In late 2019, North Shore Healthcare bought 22 senior housing and care facilities that had been in receivership.
Almost a year later, the timing of the deal has meant North Shore still hasn’t received the initial round of CARES Act relief funds from the federal government — during a pandemic that’s thrown aging care providers into a serious headwind.
It’s one of many situations where aging care providers are managing multiple funding streams with government agencies playing constant catchup — and with changing requirements — to help providers.
The federal government eventually opened up an application process for providers in these situations; North Shore just recently submitted its information and is waiting to receive those funds — funds that went to other providers in April and May, according to North Shore Healthcare vice president of finance Gail Holland.
“We brought this to the attention of the government to say, ‘You’ve left out a lot of providers, and we’re in a dire need,’ like anyone else, so they had attempted to remedy that situation,” Holland said.
With so many funding streams — blanket outlays for Medicare and Medicaid providers, targeted SNF distributions, a four-month incentive-based payment program, and the Paycheck Protection Program, among others — skilled nursing facilities and other long-term care providers are in a long-term scramble to track ever-moving requirements.
And those requirements are important to track: that is where the rubber will hit the road when the pandemic ends, and federal and state agencies audit and attempt to claw back misused funds.
Take the Provider Relief Fund. On Sept. 19, the Department of Health and Human Services issued the first set of reporting requirements. But then, on Oct. 22, and again on Nov. 2, HHS modified their guidance.
Professional services firm CliftonLarsonAllen (CLA) director Jennifer Boese said that’s on top of 61 modified or new PRF FAQs added in late October. Facilities are struggling with how to calculate lost revenue, determine acceptable ways to use the funds, and define revenue recognition.
“There are areas of confusion, especially since the federal government is pushing out hundreds of billions of dollars in a relatively short amount of time,” Boese wrote in an e-mail. “It is difficult for operators who are still in the midst of the pandemic serving their patients, staff, and communities to try to keep up with the constantly evolving regulatory changes.”
For multi-state providers, like Health Dimensions Group, added to this wave are all the different ways states are doling out CARES Act funds and adjusting their Medicaid reimbursements. Amber Rogotzke, president of the Minneapolis-based consulting firm and senior care operator, said some states are providing an across-the-board rate increase, while others are reimbursing by expense, or giving out funds based on need.
“And some still have not even presented a plan focusing on senior care,” Rogotzke wrote in an e-mail. “The overlap between programs has also been a challenge as each funding program wants to be last in line, which means that you have to figure everything else out first with complete clarity before you can access certain other programs.”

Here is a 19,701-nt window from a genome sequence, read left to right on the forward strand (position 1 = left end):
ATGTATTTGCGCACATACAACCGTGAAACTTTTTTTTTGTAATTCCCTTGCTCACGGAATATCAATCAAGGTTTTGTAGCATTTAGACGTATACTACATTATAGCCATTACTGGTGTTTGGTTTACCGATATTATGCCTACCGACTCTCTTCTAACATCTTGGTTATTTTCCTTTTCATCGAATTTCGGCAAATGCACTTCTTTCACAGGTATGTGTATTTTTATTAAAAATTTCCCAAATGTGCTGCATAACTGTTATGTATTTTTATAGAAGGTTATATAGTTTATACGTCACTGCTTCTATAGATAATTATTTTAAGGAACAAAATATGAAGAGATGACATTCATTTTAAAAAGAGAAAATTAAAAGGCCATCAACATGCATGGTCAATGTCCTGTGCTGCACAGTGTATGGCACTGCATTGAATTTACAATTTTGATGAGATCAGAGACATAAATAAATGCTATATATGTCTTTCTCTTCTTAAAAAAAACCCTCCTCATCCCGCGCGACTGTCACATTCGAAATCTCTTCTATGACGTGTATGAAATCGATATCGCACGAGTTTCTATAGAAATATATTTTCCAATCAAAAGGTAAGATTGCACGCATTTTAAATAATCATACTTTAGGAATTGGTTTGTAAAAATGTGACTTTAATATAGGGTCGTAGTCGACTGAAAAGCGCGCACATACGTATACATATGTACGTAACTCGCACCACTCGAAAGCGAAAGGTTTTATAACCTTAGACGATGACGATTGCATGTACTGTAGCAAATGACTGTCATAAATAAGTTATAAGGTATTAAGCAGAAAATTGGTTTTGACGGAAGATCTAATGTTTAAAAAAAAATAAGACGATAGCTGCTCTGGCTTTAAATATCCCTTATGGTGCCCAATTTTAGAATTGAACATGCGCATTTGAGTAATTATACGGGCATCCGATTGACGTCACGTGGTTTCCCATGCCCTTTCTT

Holland at North Shore Healthcare said she’s keeping track of funding streams on a spreadsheet, while an outside accounting firm to keep tabs on all the moving parts. She’s also regularly analyzing their financial data, which recently turned out to be a life saver: At the start of the pandemic, the Department of Health and Human Services (HHS) calculated the amount of funds sent to providers based on actual budget. But then HHS changed course and started releasing funds based on historical budget data.
“I had already been looking at our data from different perspectives, so it didn’t catch me unaware,” Gail said, adding that she considers analyzing data in every way a best practice. “It will help you truly understand [the data], and if a new regulation comes out, you won’t be caught off guard.”
North Shore is also holding weekly calls, including staffers from finance and revenue-cycle management to operations and clinical teams. Part of the calls are also to discuss long-term strategy. Holland doesn’t anticipate the added expenses related to new infection control protocols and other coronavirus-specific practices to go away even after there is a vaccine, in part because she anticipates some of these new measures will become business as usual.
“If they intend to keep those new procedures, then that additional cost won’t go away,” Holland said. “And as with the flu vaccine, there are always different strains of the virus. I believe that there is going to be some continued extra cost on an ongoing basis.”
And while there are costs from caring for patients in the coronavirus pandemic, there is also lost revenue from lower occupancy, either because families chose to not admit loved ones, or facilities freeze new admissions.
“The more long-term issue will be when the provider relief money runs out, and whether occupancy has rebounded,” Rogotzke with HDG said. “Providers will need a strong occupancy recovery plan moving forward and, in some cases, will need to develop a rightsizing strategy.”